Friday, October 12, 2007

With age comes difficulty

my orange bike


When I ran high school cross country a couple decades ago, training began three or four weeks before school started. We ran three miles, then five, then seven.

By the time school started and the cross country season was underway, we were running brutal workouts at least five days a week, competing full-bore in races, and running eight to ten miles after school a couple times a week.

For me, progress was rapid and there were few, if any, injuries. There were even some long runs during which my mind would wander and sometimes I would almost forget that I was running. I was just breezing along like a jackrabbit across the mudflats of San Mateo.

Boy, how times have changed. Those mudflats are now occupied by Oracle buildings and parking lots. I don't even want to ponder what happened to those jackrabbits.

Now everything is much more difficult. A brief foray into running a few months ago came to an abrupt end after I experienced a sudden onset of knee pain. For a couple days I hobbled around and could barely even ride my bicycles. That concerned me greatly, because bicycling is my main form of mental and physical therapy at this point in my life.

Fortunately I recovered and a short time later I finished overhauling my new road bike. I decided to give up running, preserve my fragile knees and stick to the low-impact exercise provided by my two-wheeled machines. And so began what I call my “bicycle experiment.”

The idea is simple – to make myself ride faster. I do so by recording the average speed and time for my rides. Then I try to beat those numbers. I hope to show steady progress over a period of time and eventually enter some bicycle races. My goal is to simply be a respectable competitor who can keep up with the pack.

Unlike my cross country experience of the 1980s, the progress now is slow. A month’s worth of numbers (most of which I didn’t post on this blog) show a gradual improvement in speed, or maybe not. It’s hard to tell because there are so many variables – headwind being one of the major ones.

The most common ride is what I call the Short Stack. It’s an 11.5 mile ride from my house, to the Airport Business Park, around the loop for five miles, and back.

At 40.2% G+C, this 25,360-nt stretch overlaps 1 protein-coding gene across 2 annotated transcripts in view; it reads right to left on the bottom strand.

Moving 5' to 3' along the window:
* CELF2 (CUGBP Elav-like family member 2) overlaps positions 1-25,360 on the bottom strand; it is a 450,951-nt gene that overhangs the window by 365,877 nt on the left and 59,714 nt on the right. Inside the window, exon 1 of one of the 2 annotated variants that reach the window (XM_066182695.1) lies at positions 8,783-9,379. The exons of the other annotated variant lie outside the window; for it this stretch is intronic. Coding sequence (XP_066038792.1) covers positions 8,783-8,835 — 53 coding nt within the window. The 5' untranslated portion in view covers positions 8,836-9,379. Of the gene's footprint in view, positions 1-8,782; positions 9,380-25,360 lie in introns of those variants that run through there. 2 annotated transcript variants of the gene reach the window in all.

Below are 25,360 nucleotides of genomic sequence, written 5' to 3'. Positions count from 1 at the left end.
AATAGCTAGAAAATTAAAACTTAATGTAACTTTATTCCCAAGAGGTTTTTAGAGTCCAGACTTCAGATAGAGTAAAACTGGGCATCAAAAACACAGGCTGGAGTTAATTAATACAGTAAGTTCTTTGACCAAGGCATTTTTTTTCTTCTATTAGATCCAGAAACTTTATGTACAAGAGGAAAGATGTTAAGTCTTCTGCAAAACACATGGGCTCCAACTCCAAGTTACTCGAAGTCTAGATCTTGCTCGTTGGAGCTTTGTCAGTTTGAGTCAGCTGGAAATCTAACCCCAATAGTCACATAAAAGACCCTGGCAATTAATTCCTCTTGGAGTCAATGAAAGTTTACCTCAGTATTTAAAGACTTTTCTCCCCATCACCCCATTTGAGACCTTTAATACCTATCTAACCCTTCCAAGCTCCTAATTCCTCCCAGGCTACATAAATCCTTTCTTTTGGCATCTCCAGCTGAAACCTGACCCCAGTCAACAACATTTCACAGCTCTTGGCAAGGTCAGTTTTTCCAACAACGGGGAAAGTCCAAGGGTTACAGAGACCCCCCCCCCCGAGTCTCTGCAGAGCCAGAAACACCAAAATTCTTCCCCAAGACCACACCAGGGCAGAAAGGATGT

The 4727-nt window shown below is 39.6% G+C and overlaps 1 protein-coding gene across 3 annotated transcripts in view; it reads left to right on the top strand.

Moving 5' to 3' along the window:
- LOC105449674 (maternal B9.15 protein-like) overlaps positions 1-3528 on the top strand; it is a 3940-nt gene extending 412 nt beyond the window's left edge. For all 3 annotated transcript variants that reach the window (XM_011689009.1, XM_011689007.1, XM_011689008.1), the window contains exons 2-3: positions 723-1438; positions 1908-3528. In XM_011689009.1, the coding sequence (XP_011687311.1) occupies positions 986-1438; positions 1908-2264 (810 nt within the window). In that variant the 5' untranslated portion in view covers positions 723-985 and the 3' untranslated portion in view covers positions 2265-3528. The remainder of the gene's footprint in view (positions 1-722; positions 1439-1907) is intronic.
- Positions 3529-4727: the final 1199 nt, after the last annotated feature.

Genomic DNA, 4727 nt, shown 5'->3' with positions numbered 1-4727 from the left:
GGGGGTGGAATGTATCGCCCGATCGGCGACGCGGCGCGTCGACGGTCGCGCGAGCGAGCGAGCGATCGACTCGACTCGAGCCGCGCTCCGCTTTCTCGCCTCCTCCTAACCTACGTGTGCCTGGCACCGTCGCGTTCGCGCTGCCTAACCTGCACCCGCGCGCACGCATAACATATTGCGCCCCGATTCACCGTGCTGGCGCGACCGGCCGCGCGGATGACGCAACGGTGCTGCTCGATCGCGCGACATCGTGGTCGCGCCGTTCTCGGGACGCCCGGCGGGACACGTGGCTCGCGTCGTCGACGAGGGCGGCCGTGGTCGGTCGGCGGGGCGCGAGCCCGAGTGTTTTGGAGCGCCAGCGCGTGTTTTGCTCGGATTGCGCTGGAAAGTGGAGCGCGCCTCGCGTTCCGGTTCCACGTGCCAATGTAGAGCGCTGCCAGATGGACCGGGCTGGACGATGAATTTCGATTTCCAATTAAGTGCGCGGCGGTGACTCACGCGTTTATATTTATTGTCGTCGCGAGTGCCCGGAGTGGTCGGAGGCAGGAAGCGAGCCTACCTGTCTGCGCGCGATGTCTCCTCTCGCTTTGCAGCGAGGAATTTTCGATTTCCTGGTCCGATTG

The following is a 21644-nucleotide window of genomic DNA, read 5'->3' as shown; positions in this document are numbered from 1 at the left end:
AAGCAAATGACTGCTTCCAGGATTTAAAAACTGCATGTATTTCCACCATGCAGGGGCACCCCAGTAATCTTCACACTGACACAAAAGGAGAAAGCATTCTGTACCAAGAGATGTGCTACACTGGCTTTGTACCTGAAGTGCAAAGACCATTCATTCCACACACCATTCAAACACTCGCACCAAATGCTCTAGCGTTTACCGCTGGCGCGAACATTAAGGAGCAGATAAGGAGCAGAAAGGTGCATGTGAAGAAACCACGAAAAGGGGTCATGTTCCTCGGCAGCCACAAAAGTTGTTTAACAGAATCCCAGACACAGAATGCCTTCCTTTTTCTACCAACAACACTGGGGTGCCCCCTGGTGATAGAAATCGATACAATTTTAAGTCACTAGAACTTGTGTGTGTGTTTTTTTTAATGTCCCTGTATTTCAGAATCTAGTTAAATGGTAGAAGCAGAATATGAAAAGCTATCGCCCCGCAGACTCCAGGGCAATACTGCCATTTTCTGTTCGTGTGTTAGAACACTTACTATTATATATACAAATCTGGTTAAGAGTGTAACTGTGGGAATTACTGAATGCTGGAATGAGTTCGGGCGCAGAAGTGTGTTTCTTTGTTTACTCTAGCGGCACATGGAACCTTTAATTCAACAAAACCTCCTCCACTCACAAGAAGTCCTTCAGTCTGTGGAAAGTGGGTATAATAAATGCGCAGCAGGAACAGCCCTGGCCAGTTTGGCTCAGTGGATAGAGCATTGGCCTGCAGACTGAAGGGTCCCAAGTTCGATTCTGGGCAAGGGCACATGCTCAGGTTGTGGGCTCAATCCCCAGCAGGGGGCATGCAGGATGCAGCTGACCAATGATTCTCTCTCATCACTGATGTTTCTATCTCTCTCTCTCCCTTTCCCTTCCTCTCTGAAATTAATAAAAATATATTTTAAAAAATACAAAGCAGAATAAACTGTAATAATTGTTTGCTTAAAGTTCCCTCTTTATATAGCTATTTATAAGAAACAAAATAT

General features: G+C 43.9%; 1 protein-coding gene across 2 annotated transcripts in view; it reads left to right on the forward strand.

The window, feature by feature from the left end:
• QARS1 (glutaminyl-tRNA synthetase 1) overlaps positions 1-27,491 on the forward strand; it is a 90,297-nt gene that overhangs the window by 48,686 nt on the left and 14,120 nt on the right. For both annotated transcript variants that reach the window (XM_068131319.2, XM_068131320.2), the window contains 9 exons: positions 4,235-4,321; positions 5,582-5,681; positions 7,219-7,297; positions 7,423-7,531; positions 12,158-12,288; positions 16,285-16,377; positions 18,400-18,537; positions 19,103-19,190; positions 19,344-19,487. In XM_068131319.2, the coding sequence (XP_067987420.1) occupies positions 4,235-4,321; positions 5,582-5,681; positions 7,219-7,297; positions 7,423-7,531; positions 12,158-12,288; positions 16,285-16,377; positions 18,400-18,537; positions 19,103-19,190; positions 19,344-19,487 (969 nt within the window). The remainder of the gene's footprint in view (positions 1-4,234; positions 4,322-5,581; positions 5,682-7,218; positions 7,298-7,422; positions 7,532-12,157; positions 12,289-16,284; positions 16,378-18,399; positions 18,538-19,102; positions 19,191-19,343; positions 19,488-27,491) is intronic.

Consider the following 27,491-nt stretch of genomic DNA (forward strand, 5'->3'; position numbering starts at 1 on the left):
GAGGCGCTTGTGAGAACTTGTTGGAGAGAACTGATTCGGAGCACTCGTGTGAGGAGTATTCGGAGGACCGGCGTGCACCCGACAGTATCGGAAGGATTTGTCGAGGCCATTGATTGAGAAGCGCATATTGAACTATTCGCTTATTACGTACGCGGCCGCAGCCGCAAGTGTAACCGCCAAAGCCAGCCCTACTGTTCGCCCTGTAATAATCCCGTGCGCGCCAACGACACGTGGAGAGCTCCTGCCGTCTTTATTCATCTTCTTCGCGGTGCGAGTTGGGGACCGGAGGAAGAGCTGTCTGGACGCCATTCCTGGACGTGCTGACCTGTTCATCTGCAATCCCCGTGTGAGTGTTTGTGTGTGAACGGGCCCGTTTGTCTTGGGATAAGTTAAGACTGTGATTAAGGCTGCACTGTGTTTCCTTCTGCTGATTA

My average speed for this ride was 18.1, 18.6 and 18.1 last week and the week before.

Then on Wednesday I maintained an average speed of 18.5, which I thought was pretty good being that I felt extremely lethargic and kind of crappy. Heck, I almost didn’t go for a ride and felt like I was catching the cold bug that’s going around.

On Thursday, I was huffing and puffing, sweating and cursing, and was able to maintain an average speed of 19 mph! That might be slow to others, but it was my fastest yet on that route. If I can repeat this record in the next week or two, I’ll be happy.

Then I’ll shoot for 19.5 and, eventually, 20.

I’ll also hope for no injuries. A couple weeks into this experiment, I developed a serious wrist pain. It hurt like hell. The problem: A new style of handlebar resulted in muscle strain.

That’s pretty fucking lame and not something one expects from simply changing the type of bicycle one rides. But one could suffer worse insults, like this week when a can of frozen orange juice rolled out of the freezer, hit my bare foot and left one of my toes black and blue. The pain and swelling eventually subsided, but for awhile it felt like a major trauma. I could barely walk across the room. I spent one evening applying an ice pack to my toe and popping aspirin.

And so it goes. As you get older, there are more pains and aches and everything is a little more difficult than it was before.


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